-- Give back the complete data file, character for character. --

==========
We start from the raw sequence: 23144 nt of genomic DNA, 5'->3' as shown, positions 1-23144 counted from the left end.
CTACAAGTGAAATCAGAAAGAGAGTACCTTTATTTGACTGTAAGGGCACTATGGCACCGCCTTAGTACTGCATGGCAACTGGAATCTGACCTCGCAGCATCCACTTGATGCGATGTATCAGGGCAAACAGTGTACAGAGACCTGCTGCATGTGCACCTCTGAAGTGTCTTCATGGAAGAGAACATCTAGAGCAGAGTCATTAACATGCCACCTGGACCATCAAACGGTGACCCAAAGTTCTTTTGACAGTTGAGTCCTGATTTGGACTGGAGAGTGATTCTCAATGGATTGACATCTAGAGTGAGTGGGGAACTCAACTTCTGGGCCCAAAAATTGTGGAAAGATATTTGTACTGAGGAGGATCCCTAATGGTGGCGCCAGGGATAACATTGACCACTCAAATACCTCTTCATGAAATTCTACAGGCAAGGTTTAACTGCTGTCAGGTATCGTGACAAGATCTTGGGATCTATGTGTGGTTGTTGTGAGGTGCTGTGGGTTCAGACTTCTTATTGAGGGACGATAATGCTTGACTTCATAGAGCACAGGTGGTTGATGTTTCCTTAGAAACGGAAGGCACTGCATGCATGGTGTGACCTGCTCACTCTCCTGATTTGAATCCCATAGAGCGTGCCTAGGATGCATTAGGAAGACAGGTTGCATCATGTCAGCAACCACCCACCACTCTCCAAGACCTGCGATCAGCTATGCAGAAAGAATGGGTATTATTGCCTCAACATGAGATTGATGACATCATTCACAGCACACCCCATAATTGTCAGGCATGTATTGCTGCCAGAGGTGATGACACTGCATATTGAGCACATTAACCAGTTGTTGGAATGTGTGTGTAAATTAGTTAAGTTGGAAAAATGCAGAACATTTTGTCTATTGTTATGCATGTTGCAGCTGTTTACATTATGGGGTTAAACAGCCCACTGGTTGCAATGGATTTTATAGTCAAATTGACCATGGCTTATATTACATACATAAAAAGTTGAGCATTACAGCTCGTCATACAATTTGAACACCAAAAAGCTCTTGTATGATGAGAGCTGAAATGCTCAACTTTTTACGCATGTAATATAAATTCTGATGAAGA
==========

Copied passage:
We start from the raw sequence: 23144 nt of genomic DNA, 5'->3' as shown, positions 1-23144 counted from the left end.
CTACAAGTGAAATCAGAAAGAGAGTACCTTTATTTGACTGTAAGGGCACTATGGCACCGCCTTAGTACTGCATGGCAACTGGAATCTGACCTCGCAGCATCCACTTGATGCGATGTATCAGGGCAAACAGTGTACAGAGACCTGCTGCATGTGCACCTCTGAAGTGTCTTCATGGAAGAGAACATCTAGAGCAGAGTCATTAACATGCCACCTGGACCATCAAACGGTGACCCAAAGTTCTTTTGACAGTTGAGTCCTGATTTGGACTGGAGAGTGATTCTCAATGGATTGACATCTAGAGTGAGTGGGGAACTCAACTTCTGGGCCCAAAAATTGTGGAAAGATATTTGTACTGAGGAGGATCCCTAATGGTGGCGCCAGGGATAACATTGACCACTCAAATACCTCTTCATGAAATTCTACAGGCAAGGTTTAACTGCTGTCAGGTATCGTGACAAGATCTTGGGATCTATGTGTGGTTGTTGTGAGGTGCTGTGGGTTCAGACTTCTTATTGAGGGACGATAATGCTTGACTTCATAGAGCACAGGTGGTTGATGTTTCCTTAGAAACGGAAGGCACTGCATGCATGGTGTGACCTGCTCACTCTCCTGATTTGAATCCCATAGAGCGTGCCTAGGATGCATTAGGAAGACAGGTTGCATCATGTCAGCAACCACCCACCACTCTCCAAGACCTGCGATCAGCTATGCAGAAAGAATGGGTATTATTGCCTCAACATGAGATTGATGACATCATTCACAGCACACCCCATAATTGTCAGGCATGTATTGCTGCCAGAGGTGATGACACTGCATATTGAGCACATTAACCAGTTGTTGGAATGTGTGTGTAAATTAGTTAAGTTGGAAAAATGCAGAACATTTTGTCTATTGTTATGCATGTTGCAGCTGTTTACATTATGGGGTTAAACAGCCCACTGGTTGCAATGGATTTTATAGTCAAATTGACCATGGCTTATATTACATACATAAAAAGTTGAGCATTACAGCTCGTCATACAATTTGAACACCAAAAAGCTCTTGTATGATGAGAGCTGAAATGCTCAACTTTTTACGCATGTAATATAAATTCTGATGAAGA